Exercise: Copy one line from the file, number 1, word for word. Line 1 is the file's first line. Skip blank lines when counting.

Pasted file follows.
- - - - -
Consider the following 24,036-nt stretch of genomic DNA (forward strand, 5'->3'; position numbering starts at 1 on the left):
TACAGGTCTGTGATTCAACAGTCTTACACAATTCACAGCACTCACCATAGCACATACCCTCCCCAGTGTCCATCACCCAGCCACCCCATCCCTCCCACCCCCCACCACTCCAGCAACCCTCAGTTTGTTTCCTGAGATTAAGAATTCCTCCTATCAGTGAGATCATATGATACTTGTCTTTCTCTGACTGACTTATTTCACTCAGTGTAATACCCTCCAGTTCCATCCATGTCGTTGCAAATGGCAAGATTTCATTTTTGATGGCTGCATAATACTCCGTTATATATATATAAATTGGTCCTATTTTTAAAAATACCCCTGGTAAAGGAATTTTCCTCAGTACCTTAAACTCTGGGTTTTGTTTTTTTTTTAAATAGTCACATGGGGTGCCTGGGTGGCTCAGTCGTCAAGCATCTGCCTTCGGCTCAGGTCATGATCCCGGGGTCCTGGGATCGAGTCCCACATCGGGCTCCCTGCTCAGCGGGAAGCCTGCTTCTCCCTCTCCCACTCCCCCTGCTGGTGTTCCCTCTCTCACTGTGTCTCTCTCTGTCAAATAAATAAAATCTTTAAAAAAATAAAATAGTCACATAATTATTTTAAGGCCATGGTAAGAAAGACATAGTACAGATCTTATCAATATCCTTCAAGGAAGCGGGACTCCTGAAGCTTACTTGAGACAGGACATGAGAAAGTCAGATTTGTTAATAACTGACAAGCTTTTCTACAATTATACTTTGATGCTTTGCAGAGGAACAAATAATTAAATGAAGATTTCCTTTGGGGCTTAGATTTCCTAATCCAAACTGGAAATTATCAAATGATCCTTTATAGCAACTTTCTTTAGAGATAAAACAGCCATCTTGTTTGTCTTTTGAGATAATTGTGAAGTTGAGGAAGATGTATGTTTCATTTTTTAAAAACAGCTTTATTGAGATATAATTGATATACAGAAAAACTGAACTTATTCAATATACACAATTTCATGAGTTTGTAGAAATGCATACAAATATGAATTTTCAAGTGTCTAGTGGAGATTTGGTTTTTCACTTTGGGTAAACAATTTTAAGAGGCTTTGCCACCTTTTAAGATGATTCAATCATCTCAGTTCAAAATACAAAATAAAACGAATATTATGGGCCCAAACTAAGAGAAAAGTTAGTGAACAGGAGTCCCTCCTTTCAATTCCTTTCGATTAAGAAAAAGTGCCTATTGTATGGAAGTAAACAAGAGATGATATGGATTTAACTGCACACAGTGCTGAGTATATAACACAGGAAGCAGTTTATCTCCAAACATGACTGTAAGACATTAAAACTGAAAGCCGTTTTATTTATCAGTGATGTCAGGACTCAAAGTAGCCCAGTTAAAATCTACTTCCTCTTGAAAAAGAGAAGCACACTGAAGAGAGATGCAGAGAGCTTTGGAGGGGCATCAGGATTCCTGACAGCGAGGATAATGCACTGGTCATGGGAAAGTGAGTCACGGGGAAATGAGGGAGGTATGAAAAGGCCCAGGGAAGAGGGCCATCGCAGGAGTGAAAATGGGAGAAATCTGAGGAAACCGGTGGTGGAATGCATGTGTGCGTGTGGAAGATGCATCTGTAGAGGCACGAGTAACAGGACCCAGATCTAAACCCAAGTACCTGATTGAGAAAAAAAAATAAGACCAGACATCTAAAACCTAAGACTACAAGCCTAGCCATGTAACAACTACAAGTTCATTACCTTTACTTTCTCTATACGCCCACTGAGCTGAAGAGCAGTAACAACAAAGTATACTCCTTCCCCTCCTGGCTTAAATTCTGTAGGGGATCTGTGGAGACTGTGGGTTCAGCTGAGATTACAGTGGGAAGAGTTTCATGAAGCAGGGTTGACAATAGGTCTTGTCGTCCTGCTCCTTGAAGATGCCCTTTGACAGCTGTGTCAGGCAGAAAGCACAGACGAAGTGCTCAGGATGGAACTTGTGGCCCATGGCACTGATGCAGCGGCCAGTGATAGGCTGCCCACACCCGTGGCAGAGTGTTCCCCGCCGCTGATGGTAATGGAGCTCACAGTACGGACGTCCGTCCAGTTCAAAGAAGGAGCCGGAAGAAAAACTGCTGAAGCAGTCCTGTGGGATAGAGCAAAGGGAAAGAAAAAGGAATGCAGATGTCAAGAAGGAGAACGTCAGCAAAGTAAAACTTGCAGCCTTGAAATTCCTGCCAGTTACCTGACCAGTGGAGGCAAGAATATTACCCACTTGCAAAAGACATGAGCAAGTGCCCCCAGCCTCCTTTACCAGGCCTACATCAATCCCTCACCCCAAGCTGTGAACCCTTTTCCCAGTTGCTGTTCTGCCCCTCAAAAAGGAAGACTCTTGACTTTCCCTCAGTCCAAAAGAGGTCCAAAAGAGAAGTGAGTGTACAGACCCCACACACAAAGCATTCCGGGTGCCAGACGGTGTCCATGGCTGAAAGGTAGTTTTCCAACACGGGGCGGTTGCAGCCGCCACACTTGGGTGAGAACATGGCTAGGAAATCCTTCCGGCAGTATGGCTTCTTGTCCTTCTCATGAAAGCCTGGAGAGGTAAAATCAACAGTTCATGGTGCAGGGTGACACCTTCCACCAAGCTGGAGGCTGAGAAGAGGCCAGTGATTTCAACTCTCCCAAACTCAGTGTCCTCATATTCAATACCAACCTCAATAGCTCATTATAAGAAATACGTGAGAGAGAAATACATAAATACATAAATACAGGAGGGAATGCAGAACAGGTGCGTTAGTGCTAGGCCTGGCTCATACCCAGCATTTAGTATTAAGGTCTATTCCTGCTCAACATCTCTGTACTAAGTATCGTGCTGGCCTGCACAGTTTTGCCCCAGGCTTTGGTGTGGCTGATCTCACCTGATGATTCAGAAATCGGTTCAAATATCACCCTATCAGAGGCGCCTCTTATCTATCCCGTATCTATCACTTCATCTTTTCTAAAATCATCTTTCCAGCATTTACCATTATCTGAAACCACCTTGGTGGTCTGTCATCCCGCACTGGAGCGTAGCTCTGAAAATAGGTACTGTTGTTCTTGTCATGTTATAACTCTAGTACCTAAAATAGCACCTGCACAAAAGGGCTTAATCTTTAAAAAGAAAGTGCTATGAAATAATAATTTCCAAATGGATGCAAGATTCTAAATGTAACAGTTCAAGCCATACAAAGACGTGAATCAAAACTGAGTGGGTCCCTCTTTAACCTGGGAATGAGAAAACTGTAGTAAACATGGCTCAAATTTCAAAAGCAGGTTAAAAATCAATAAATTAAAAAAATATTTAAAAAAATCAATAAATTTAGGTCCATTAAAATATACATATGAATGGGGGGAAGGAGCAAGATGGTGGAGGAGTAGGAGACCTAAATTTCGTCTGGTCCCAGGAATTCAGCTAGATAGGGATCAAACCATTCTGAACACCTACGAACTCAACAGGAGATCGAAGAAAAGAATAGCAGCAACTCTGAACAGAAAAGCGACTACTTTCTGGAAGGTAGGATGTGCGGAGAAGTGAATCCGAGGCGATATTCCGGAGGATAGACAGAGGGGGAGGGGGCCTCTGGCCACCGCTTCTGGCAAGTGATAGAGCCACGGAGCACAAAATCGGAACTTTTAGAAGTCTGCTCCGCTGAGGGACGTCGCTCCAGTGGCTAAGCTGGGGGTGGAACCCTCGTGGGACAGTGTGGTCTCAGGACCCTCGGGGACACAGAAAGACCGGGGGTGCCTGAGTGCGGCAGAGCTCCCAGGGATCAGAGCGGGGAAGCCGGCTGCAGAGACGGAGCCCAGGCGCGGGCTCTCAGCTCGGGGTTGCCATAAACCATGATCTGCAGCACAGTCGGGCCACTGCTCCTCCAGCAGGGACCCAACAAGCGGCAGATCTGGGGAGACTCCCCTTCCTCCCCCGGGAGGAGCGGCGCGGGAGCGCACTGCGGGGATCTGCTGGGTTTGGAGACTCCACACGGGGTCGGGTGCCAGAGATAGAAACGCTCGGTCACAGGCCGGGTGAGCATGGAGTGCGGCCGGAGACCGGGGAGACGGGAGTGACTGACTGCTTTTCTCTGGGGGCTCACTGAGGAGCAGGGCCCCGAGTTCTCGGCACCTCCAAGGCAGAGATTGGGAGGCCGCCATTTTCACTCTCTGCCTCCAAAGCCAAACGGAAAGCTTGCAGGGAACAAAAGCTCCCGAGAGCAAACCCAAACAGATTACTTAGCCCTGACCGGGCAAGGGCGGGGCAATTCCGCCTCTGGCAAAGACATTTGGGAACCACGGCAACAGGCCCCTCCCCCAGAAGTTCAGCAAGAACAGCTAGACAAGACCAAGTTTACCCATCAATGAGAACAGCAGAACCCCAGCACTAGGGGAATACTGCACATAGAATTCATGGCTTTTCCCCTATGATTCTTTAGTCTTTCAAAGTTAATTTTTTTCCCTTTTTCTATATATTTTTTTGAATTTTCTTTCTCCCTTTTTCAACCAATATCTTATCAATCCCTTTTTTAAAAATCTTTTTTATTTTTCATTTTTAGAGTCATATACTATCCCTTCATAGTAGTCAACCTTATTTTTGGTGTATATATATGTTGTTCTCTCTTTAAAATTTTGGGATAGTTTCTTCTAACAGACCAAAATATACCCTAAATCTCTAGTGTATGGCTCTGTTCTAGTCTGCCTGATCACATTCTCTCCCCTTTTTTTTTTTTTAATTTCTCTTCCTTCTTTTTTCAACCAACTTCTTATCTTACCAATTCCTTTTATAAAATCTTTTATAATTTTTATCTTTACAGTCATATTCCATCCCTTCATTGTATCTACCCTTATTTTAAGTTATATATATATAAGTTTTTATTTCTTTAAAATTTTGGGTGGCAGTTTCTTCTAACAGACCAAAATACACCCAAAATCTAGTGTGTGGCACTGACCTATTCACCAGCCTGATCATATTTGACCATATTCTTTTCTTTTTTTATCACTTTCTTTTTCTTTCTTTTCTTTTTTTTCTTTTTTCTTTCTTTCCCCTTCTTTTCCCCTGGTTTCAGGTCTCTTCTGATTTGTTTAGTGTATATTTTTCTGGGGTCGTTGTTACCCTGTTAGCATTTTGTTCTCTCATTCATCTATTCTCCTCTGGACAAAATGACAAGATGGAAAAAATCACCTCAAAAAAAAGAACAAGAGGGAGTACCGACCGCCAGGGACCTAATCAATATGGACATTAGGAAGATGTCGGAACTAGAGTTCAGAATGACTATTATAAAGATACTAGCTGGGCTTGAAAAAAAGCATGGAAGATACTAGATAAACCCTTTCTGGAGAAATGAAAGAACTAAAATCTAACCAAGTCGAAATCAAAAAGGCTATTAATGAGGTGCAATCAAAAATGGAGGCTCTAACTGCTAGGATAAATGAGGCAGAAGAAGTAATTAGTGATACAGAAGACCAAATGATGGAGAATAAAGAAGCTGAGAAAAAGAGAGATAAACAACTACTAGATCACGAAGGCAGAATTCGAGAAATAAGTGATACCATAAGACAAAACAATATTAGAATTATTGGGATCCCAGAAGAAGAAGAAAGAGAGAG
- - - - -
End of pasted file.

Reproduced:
Consider the following 24,036-nt stretch of genomic DNA (forward strand, 5'->3'; position numbering starts at 1 on the left):